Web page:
The Money Advice Trust has published a document entitled ‘Understanding and evidencing customers’ mental health problems.’
Almost one in five (18%) people with a mental health problem will be in problem debt, compared to just 5%
of the remainder of the population. The reasons for this clear link between mental health issues and problem debt include:
- Forgetting to pay bills due to short-term memory issues
- An inability to concentrate means that people may struggle to read documentation
- Budgeting is difficult for consumers with reduced problem-solving skills
- A consumer with anxiety issues may not want to check their bills and financial documents
- Mental health issues can cause some people to become more impulsive, so they could make inappropriate purchases and loan applications
- Consumers becoming unable to work due to their condition, and being unable to pay bills and loan repayments as a result
- Addictions resulting in people spending excessive sums on their addiction and having nothing left to pay bills or make loan repayments
- Where the condition is particularly serious, an individual may be unable to manage even essential self-care tasks, like washing and eating, and so cannot possibly hold down a job or check their financial position
Staff working in customer-facing roles will inevitably encounter vulnerable customers at some stage. The guide urges firms and their staff that “the collection of mental health evidence should always start with a customer conversation, rather than with a request for a form to be completed.”
This first conversation should then follow the IDEA mnemonic:
- Impact – what effect has the mental health condition had on the customer’s ability to manage their finances?
- Duration – how long has the condition lasted?
- Experience – does the condition recur over a period of time?
- Assistance – how can the firm assist the customer?
Once the conversation has been completed, and the IDE questions above have been asked, the firm should reflect on what was said and how the firm should approach dealing with that customer in the future.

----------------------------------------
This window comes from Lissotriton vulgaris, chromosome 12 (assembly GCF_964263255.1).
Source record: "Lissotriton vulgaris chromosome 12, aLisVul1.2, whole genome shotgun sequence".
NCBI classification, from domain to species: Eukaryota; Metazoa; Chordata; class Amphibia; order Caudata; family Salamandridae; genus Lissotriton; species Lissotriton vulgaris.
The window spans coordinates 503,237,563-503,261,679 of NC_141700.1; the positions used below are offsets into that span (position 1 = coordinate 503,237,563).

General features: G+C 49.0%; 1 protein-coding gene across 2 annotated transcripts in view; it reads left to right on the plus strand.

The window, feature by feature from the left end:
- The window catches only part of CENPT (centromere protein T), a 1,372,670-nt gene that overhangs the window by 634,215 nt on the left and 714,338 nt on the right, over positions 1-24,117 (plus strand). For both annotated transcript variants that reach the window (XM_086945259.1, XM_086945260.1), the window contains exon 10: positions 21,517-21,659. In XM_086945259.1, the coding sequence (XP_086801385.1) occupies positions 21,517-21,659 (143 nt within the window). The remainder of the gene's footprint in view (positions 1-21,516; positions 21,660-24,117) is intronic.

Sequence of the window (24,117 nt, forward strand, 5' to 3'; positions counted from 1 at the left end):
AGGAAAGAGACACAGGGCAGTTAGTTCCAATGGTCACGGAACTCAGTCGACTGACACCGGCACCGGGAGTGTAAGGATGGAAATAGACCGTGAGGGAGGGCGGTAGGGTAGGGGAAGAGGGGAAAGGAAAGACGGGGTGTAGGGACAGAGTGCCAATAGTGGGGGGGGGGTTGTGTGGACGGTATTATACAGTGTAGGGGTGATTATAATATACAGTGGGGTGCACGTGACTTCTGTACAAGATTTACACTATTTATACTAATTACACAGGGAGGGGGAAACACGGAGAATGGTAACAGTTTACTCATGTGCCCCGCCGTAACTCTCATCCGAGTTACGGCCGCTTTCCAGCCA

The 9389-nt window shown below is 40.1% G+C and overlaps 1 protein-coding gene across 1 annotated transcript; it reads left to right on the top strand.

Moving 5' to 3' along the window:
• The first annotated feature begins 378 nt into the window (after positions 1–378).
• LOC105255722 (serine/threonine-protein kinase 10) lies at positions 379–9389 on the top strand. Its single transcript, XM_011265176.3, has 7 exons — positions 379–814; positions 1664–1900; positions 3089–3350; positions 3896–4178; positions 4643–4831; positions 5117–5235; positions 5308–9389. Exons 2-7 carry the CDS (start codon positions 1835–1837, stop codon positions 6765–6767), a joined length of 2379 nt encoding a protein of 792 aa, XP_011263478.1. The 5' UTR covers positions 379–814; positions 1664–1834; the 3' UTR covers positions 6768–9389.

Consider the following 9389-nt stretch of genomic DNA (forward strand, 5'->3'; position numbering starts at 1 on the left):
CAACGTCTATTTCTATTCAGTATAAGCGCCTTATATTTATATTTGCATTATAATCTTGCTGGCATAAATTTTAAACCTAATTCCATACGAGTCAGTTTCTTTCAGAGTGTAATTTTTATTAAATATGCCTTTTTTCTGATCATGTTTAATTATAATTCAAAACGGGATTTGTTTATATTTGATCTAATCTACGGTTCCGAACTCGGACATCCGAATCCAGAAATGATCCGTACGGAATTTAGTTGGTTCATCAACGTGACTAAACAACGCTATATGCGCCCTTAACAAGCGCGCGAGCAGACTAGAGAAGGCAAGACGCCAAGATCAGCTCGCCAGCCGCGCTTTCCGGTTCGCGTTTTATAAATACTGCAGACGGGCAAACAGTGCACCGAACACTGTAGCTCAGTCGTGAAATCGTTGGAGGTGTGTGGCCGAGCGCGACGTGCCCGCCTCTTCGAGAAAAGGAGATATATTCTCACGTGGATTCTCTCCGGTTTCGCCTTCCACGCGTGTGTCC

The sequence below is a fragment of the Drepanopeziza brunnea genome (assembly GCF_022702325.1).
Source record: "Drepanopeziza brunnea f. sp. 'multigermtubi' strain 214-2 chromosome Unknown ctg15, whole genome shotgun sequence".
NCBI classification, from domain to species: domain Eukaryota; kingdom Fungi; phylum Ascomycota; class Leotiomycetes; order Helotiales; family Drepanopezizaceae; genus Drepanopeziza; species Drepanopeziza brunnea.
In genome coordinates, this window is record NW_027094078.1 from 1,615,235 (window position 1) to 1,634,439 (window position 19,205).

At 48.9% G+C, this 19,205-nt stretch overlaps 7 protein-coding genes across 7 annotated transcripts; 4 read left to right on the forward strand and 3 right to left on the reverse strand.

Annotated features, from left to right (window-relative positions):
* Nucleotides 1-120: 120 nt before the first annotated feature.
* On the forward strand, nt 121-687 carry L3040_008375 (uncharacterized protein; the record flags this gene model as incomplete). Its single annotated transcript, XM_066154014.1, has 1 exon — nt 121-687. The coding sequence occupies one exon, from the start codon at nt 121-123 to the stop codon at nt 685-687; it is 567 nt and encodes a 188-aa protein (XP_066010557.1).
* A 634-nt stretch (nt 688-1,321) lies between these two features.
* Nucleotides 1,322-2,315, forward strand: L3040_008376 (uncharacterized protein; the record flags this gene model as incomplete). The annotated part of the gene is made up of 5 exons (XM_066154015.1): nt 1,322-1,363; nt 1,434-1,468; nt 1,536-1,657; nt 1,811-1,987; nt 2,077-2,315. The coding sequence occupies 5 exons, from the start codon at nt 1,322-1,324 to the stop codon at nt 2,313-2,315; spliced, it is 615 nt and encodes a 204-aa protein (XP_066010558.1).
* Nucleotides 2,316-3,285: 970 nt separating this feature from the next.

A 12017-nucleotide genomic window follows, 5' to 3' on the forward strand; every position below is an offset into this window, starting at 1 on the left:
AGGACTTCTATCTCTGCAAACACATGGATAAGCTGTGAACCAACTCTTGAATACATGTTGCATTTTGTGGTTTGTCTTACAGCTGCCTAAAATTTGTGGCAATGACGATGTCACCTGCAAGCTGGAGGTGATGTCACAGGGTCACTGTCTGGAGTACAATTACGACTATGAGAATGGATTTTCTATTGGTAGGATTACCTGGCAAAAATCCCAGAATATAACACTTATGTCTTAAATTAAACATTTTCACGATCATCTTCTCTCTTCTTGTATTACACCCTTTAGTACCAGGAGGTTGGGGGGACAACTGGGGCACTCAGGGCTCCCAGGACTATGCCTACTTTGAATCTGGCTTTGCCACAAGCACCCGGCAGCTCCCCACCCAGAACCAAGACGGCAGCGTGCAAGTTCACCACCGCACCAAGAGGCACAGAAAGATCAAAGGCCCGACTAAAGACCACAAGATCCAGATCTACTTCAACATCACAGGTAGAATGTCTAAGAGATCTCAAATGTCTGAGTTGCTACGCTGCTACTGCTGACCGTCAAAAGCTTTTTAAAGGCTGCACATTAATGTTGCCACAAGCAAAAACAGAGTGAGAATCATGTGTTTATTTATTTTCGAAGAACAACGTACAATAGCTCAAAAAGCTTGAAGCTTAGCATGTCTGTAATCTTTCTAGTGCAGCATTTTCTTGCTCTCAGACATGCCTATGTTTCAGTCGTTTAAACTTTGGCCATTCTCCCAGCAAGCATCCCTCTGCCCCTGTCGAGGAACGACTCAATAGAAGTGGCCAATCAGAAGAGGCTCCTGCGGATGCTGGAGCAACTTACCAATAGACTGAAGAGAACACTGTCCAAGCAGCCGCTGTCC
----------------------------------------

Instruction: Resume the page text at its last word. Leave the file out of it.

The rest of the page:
Some customers with mental health issues may be extremely reluctant to talk about their condition and how it affects them. Here, firms should explain that anything the customer discloses will be used to assist them in the future. By seeking the customer’s permission to make a note of the condition and its effects, the customer will then not need to describe their condition a second time when they next make contact with the firm.
Sometimes the firm might decide they need to go back to the customer to gather information, and on other occasions, the firm might decide to request external evidence of the condition, although the Trust’s guidance warns firms not to automatically request external evidence in every situation. The Trust has a generic Debt and Mental Health Evidence Form that firms can use, but the guidance says firms should “only use the DMHEF where [alternative information] cannot be collected, interpreted, and used.”
Examples of external evidence might include:
- Prescription forms
- Benefits award letters
- Appointment letters
- Personal care plans
- Hospital discharge letters
Some of this alternative evidence might contain extremely sensitive personal information. Firms should take care to extract only the necessary and relevant information.
The information shown in this article was correct at the time of publication. Articles are not routinely reviewed and as such are not updated. Please be aware the facts, circumstances or legal position may change after publication of the article